A buzzzzzzz: City forced into honey business

Published 12:00 am Monday, March 29, 2004

There are certain problems in the city that have an automatic solution. Got a pothole? Call the street department. Power line fall on the swing set? Call the power company. Got a sewage leak? Cover your nose.

But what happens when you walk outside your office door and more than 1,000 bees have decided to park the bus less than 10 feet away? You’re not calling ghostbusters for this one.

Retired Rev. H.C. Hill watched the last of his bee hive fly away last year.

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“The hive got weak,” he says matter-of-factly.

Since then, the man-made bee hive he kept out back housed only a block of artificial bee wax and a dozen or so thin slices of wood to create a ventilation system.

When Demopolis City Clerk Vickie Taylor walked outside her office door Thursday morning, and noticed the pesky flight patterns of golden bees, she didn’t call the street department or the power company. She called Hill.

She also closed her door.

Hill responded to the “emergency” around mid-afternoon Thursday, wrapped himself in a white shield, gloves and a netted hat, and saved City Hall.

Then again, this was just another trip around the area for Hill.

“This is the third time I’ve gotten a hive from around here,” he said, pointing toward the back of City Hall.

And ever since he was a child, watching his grandfather “bee hunt,” he’s rounded up his share of the honey producers.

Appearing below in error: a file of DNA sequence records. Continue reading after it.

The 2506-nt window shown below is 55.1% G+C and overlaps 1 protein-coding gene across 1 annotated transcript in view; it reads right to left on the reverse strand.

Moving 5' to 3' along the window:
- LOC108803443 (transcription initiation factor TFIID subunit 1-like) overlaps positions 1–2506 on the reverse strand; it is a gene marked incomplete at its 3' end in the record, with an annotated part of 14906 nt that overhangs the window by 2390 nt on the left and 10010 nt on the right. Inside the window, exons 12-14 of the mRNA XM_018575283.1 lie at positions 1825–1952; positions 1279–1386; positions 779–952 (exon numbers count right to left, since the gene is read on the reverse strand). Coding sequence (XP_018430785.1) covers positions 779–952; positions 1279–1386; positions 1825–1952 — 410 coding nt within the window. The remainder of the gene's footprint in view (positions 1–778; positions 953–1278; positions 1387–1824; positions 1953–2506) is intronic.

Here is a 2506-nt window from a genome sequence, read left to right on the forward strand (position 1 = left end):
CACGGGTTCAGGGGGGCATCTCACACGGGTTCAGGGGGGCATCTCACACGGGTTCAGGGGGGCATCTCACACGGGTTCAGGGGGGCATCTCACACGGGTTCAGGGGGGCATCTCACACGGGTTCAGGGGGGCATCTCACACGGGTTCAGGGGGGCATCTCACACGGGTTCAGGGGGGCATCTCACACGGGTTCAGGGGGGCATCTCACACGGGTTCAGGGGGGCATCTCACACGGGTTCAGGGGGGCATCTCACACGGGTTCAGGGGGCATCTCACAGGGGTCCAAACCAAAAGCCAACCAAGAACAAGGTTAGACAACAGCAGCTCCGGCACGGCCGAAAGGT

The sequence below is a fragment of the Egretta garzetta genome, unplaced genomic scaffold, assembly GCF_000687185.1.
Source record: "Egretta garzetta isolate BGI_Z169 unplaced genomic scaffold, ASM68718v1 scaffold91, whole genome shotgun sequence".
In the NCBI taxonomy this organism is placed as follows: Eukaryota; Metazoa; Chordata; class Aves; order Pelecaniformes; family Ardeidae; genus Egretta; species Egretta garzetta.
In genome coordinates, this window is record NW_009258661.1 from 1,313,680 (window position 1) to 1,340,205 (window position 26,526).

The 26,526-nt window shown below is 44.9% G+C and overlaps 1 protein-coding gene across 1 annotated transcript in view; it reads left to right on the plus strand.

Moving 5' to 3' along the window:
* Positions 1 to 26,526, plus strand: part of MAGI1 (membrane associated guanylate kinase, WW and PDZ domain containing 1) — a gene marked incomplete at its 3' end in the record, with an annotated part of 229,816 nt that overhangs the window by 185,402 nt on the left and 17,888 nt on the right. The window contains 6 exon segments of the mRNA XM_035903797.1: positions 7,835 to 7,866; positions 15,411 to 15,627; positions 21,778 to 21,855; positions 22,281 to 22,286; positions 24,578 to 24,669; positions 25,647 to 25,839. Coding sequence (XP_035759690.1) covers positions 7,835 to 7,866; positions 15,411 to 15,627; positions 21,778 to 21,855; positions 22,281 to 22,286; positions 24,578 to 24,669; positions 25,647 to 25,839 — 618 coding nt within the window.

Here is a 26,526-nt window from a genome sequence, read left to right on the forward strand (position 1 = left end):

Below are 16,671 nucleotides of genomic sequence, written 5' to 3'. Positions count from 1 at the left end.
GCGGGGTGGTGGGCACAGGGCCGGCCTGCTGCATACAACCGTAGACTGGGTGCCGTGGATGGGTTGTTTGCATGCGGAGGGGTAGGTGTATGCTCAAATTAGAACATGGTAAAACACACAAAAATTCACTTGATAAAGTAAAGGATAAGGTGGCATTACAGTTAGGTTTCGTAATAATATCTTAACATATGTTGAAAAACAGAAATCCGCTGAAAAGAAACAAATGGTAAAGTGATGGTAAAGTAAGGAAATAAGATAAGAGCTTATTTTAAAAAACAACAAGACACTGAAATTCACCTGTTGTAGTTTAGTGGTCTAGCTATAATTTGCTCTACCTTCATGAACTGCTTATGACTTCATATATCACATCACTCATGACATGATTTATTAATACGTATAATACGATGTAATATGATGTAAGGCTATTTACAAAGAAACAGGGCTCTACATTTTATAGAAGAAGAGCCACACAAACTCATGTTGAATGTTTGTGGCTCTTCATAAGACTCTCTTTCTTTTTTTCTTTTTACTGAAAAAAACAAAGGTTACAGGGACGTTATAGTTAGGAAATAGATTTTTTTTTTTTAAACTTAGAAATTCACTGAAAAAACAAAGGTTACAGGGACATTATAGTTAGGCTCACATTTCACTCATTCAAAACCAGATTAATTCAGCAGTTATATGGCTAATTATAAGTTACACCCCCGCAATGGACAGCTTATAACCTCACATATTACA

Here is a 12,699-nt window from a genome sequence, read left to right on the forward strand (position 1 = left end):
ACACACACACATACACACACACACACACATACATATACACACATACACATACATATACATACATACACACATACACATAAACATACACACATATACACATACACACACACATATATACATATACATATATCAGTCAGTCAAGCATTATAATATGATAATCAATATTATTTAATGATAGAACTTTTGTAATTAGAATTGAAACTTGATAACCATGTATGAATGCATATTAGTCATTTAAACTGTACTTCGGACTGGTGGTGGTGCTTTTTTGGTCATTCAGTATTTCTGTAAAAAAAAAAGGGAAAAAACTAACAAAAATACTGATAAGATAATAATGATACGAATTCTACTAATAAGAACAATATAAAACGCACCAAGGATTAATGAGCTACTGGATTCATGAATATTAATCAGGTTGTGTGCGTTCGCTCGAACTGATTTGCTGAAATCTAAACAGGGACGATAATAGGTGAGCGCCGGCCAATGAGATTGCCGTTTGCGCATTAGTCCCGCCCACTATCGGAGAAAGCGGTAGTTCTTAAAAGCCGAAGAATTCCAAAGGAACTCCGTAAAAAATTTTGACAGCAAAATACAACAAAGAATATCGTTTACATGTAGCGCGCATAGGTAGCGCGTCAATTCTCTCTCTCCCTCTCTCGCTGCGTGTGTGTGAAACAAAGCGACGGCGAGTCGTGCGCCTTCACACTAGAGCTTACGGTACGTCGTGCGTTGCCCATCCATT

“[My grandfather] would go to a spring, find a bee, and then follow it to the hive,” Hill said.

In his curt manner, Hill indicated the hunt wasn’t too difficult — if following a bee for hundreds of yards could be considered easy. And following the bees couldn’t be considered the toughest part for the normal person.

“I really haven’t gotten stung a lot, but I did get it last year,” he said. “I guess I got stung about 25 times.”

After Hill’s wife prodded him to the emergency room for a steroid shot, he went straight back to catching bees — both black bees and three-band Italian bees (the kind perched obnoxiously at City Hall on Thursday).

In this specific case, Hill said he planned to return Thursday night to remove the bees from City Hall and take them home.

“The last hive I had, there wasn’t really a lot of honey,” he said. “It all turned to sugar.”

This time, maybe the city can provide Hill with a little honey.